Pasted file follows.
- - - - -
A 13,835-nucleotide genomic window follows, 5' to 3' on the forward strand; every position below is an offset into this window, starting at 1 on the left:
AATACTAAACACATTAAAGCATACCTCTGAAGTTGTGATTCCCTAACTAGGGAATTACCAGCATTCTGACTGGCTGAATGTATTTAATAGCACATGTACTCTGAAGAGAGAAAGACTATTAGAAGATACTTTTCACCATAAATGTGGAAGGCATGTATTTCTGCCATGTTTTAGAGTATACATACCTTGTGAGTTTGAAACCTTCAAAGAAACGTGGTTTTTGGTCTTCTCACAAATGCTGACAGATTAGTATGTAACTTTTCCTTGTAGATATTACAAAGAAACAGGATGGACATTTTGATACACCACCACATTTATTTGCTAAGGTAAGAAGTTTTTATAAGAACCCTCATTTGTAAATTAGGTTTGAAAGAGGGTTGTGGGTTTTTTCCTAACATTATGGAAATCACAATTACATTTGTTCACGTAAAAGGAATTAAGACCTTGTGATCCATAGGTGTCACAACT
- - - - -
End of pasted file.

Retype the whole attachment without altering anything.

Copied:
A 13,835-nucleotide genomic window follows, 5' to 3' on the forward strand; every position below is an offset into this window, starting at 1 on the left:
AATACTAAACACATTAAAGCATACCTCTGAAGTTGTGATTCCCTAACTAGGGAATTACCAGCATTCTGACTGGCTGAATGTATTTAATAGCACATGTACTCTGAAGAGAGAAAGACTATTAGAAGATACTTTTCACCATAAATGTGGAAGGCATGTATTTCTGCCATGTTTTAGAGTATACATACCTTGTGAGTTTGAAACCTTCAAAGAAACGTGGTTTTTGGTCTTCTCACAAATGCTGACAGATTAGTATGTAACTTTTCCTTGTAGATATTACAAAGAAACAGGATGGACATTTTGATACACCACCACATTTATTTGCTAAGGTAAGAAGTTTTTATAAGAACCCTCATTTGTAAATTAGGTTTGAAAGAGGGTTGTGGGTTTTTTCCTAACATTATGGAAATCACAATTACATTTGTTCACGTAAAAGGAATTAAGACCTTGTGATCCATAGGTGTCACAACT